I just finished being a guest of sorts on the Wicked Decent Learning podcast.  Jeff and Dan, the hosts decided a couple of episodes ago to do a “call in” show via Skype.  I’d never actually tried Skype before.  It is dirt simple.  I got a Tweet from Dan that the podcast had started.

I decided what the heck, I jumped on to Google and found Skype’s site, downloaded the client (took about 4 min. via DSL) and launched it.  It did take about 2-3 min. to get a user name (easy) and then to find Wicked Decent Learning (moderate difficulty).

But once on, I was in the chat and Dan texted me through the steps to keep my mic muted.  Finally, it was my turn and I got to ask a few questions.  It was pretty cool.  Those of us not in the “radio” discussion could comment via text or have a side conversation (text).  It was a really cool way to do a radio style call in show.  I think the guys pulled it off.  I’ll be waiting to hear the whole show – eps. 51 or 52, I’m not sure.  Check out their blog and subscribe to them via iTunes.

Update: Episode 51 is up on their site, you can click here to access their audio file (Quicktime) right on their blog.  And I don’t sound like a total idiot!  Jeff and Dan are great as always.

It’s Golden…I Mean It Rules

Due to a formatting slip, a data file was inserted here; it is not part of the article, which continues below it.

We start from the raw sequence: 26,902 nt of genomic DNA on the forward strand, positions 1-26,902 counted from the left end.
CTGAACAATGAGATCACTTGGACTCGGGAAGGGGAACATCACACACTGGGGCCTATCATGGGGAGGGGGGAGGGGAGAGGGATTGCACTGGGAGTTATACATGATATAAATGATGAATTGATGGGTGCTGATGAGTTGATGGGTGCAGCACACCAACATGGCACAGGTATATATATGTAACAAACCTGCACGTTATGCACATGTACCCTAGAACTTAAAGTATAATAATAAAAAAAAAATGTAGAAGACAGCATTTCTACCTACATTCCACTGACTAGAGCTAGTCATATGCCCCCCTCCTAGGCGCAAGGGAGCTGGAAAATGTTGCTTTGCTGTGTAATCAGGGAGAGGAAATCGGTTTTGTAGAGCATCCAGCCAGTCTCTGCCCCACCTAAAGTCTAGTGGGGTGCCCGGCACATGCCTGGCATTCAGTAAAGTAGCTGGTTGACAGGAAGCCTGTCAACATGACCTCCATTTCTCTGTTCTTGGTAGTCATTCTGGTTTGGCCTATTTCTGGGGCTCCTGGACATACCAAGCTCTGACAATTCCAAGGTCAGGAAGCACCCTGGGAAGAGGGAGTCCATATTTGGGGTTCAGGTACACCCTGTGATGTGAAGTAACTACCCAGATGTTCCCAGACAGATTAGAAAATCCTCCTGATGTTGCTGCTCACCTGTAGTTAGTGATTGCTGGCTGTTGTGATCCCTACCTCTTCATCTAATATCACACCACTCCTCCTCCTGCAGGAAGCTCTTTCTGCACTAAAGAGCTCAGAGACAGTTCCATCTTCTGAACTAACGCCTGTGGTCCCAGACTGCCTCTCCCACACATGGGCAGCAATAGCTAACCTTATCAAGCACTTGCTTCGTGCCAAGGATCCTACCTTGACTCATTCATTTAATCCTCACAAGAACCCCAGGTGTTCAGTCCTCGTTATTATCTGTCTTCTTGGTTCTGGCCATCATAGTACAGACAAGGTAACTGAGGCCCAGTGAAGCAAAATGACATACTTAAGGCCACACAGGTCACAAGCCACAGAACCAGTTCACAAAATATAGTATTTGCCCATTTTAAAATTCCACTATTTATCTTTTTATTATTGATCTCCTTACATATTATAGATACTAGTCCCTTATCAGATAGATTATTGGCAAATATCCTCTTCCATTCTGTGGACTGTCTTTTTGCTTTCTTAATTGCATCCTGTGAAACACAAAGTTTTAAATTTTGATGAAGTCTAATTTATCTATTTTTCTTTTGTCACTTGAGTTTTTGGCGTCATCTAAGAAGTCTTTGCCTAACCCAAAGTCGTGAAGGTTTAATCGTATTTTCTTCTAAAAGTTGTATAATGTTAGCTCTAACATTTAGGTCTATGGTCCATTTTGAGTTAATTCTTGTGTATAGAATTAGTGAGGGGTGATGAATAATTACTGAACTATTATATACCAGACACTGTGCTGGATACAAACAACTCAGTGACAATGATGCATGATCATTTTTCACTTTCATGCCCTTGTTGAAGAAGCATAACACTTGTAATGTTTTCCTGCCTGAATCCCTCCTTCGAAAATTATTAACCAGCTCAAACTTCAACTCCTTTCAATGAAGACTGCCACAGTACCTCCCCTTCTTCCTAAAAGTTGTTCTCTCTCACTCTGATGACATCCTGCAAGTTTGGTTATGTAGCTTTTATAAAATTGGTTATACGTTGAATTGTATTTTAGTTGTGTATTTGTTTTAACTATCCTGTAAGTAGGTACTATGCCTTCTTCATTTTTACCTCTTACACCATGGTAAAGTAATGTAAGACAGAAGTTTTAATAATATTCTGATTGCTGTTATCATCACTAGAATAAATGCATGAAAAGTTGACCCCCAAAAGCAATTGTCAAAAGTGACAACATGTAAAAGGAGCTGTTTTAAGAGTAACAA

I ran across a cool tool for photographers who want to apply the rule of thirds or the golden mean (fibonacci spiral) to a photograph.  The Java Script one above did not work for me on the Mac, but this one did.  You will need a Flickr account or some other image host to post your photos online first.

Great Guide For Fair Use

Center For Social Media Fair Use Video

Center For Social Media Fair Use Video

Good little video about what a teacher can or cannot do under “Fair Use” rules in the classroom.  Gets better around 2:00 min. into the video.

Man on The Street Interviews With A Purpose

I haven’t done a man on the street interview lesson with my broadcast kids because I didn’t have a good example to show them how to do it right.  I was too worried they would just pick their friends and the footage would be a waste of time and camcorder batteries.

The Culture Lab blog has a great idea for focusing interviews about trends and how the current economy will affect youth buying.  Great Idea.

What You Want: End of The Year Blog Analytics

Give ‘em what they want.  That is the mandate of most news sites, sure give ‘em the news, but watch your analytics and give the reader what they like to keep ‘em coming back.

So, like a good blogger, I watch my anaylytics almost daily to see what’s hot and what’s not.  But at the end of the year, I always want to see what did well.

This year my readers liked my yearbook ladder template, they loved lists here and here, and they liked my photojournalism syllabus.  Meets a need and fun entertainment.  OK.

Some of the things you found click worthy were a copy editing test, my amazon store, and a powerpoint about the golden mean.

Not surprisingly, the search terms that led many to my blog were teacher/journalism movies, yearbook ladder, yearbook and teleprompter.

My top referrers for the year are nearly all friends, except for wordpress referrals  and here they are in order:

uncomfortableadventures.blogspot.com

dkzody.wordpress.com

cyndygreen.wordpress.com

scholastic-scribe.blogspot.com